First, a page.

Act early to avoid the AMT

The alternative minimum tax (AMT) originally targeted the wealthiest Americans, but with Congress failing to act on a major reform on this specific tax law, each year more taxpayers are “caught” in the AMT.

With an estimate of more than 23 million Americans to be possibly affected in 2007, the AMT is now a concern for middle class taxpayers. To the extent that you are required to make estimated tax payment for the fourth quarter, there are actions you can take to potentially keep you out of AMT:

» Know your deductions. There are several items that can push you into the AMT, such as too many ordinary deductions and claiming a large number of dependency exemptions. Remember that deductions for state and local taxes, personal exemptions and real property taxes are not allowed in computing your alternative minimum taxable income.

» Timing of payment. Fourth quarter estimated taxes for 2006 are due by Jan. 15, unless you plan on pre-paying by Dec. 31, which provides you with a current-year deduction. Look at how much “AMT room” you have by comparing your regular income and AMT income — that is, how much more of an AMT add-back deduction you can take without being subject to the AMT. If there is “room,” you should consider accelerating all or part of your payments for taxes to get the deductions. Do not pre-pay your taxes if pre-paying will bring you into the AMT.

» Property taxes. In most counties, property taxes are due in two installments — the first one no later than Dec. 10 and the second no later than April 10. You may want to consider pre-paying your second installment in 2006 using the same analysis for state estimated taxes.

» Timing of your income. If you fall under the AMT, your income is being taxed at 28 percent for regular tax purposes. If you don’t, your income is going to be taxed at your marginal tax rate, which could be as high as 35 percent. If you, as a cash-basis taxpayer, have control over the timing of your income, and expect to be in AMT in 2006 but not in 2007, consider accelerating the receipt of your income. Your income will be taxed at 28 percent in 2006 instead of the higher marginal tax rate in 2007. If you are expected to be in AMT for both years, defer your income so that it will not be taxed until 2007, allowing you the use of your tax dollars.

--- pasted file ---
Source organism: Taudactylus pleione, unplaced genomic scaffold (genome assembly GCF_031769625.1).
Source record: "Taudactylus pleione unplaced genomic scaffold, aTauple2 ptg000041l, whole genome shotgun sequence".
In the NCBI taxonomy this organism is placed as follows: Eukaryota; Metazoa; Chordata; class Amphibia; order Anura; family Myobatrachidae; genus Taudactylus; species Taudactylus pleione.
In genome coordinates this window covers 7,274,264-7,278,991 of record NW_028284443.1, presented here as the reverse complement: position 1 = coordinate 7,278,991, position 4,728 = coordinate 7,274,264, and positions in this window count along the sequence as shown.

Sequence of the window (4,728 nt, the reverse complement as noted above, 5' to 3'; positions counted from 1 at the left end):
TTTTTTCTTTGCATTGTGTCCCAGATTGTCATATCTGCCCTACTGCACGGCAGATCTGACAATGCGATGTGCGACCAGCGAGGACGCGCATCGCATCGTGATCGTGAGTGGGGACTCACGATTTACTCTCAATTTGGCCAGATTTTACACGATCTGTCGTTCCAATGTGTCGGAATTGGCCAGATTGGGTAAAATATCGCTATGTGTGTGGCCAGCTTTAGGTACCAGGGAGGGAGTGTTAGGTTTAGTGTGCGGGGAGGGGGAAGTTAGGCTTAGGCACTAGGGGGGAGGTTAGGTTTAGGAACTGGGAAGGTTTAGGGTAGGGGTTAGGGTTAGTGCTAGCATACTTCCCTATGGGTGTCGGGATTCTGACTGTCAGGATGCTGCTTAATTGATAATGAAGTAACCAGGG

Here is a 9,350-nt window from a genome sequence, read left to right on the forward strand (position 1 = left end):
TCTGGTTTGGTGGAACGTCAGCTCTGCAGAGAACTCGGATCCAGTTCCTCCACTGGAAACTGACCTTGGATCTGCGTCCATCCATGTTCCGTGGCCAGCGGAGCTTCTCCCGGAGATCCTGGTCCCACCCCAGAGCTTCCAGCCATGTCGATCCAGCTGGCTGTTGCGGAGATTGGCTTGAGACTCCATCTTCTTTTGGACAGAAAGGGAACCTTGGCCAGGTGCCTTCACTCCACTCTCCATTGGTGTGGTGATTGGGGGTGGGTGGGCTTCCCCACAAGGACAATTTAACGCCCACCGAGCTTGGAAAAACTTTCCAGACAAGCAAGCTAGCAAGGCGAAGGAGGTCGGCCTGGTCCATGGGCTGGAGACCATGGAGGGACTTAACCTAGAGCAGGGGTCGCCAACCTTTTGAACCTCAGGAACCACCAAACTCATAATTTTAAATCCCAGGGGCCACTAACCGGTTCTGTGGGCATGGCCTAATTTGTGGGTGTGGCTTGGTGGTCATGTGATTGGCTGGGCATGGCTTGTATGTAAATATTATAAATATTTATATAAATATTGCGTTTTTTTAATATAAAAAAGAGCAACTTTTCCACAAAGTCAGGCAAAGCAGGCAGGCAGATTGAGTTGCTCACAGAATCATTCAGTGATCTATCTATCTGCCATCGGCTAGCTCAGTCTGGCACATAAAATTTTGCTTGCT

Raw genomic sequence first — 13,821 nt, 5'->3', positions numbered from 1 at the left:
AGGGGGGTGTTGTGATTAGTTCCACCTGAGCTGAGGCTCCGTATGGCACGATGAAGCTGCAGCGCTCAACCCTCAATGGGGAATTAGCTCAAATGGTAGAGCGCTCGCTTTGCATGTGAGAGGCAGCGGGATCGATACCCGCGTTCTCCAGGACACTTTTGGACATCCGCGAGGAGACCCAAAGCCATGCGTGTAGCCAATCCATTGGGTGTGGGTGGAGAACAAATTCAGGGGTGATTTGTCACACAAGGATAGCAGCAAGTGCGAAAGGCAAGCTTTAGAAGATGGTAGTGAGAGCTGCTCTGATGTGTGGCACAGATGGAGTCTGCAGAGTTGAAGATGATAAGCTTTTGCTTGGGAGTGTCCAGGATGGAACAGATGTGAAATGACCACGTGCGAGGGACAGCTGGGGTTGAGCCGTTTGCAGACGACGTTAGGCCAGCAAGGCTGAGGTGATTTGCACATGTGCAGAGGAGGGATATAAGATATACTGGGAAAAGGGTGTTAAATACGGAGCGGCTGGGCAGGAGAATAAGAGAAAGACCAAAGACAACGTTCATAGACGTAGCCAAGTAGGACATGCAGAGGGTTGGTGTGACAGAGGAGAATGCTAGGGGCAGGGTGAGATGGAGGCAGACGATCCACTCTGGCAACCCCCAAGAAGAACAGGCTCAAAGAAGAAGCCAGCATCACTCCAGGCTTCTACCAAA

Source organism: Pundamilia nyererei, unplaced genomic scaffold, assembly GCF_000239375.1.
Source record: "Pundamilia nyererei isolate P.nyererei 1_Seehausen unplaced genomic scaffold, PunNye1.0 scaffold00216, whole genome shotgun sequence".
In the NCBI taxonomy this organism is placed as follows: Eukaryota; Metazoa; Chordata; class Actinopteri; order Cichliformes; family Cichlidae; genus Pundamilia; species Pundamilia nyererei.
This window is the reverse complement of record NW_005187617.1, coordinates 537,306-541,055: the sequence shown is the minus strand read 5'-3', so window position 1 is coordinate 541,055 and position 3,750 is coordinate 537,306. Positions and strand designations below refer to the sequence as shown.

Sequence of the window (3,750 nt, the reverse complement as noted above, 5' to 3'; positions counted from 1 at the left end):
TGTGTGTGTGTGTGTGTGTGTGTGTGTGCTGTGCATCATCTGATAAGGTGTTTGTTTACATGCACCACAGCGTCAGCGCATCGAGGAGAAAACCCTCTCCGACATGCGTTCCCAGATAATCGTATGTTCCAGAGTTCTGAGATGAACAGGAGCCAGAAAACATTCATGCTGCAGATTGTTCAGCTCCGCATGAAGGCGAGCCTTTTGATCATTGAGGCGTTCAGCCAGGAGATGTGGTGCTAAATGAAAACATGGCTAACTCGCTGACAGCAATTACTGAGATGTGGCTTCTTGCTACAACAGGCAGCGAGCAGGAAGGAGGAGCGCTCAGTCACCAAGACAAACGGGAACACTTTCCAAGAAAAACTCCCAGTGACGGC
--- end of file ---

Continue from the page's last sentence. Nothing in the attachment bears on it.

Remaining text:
Elizabeth Sevilla is a senior tax director in the San Francisco office of BDO Seidman LLP.

businessBusiness & Real Estate

If you find our journalism valuable and relevant, please consider joining our Examiner membership program.
Find out more at www.sfexaminer.com/join/

Just Posted

Planning Commission greenlights 1,100 unit Balboa Reservoir project

Development near CCSF expected to include 50 percent below-market rate units

Breed announces timeline for when SF’s businesses can reopen after COVID-19 shutdown

Restaurant advocacy group wants The City to allow indoor dining sooner

Trump signs order targeting social media companies

By Chris Megerian Los Angeles Times President Donald Trump signed an executive… Continue reading

CCSF puts Fort Mason campus on the chopping block

Faced with severe budget cuts, community college preparing to end decades-long lease

Neighbors sue city over safe camping site planned for Stanyan Street

A group of Haight residents filed a lawsuit Tuesday asking a federal… Continue reading

Most Read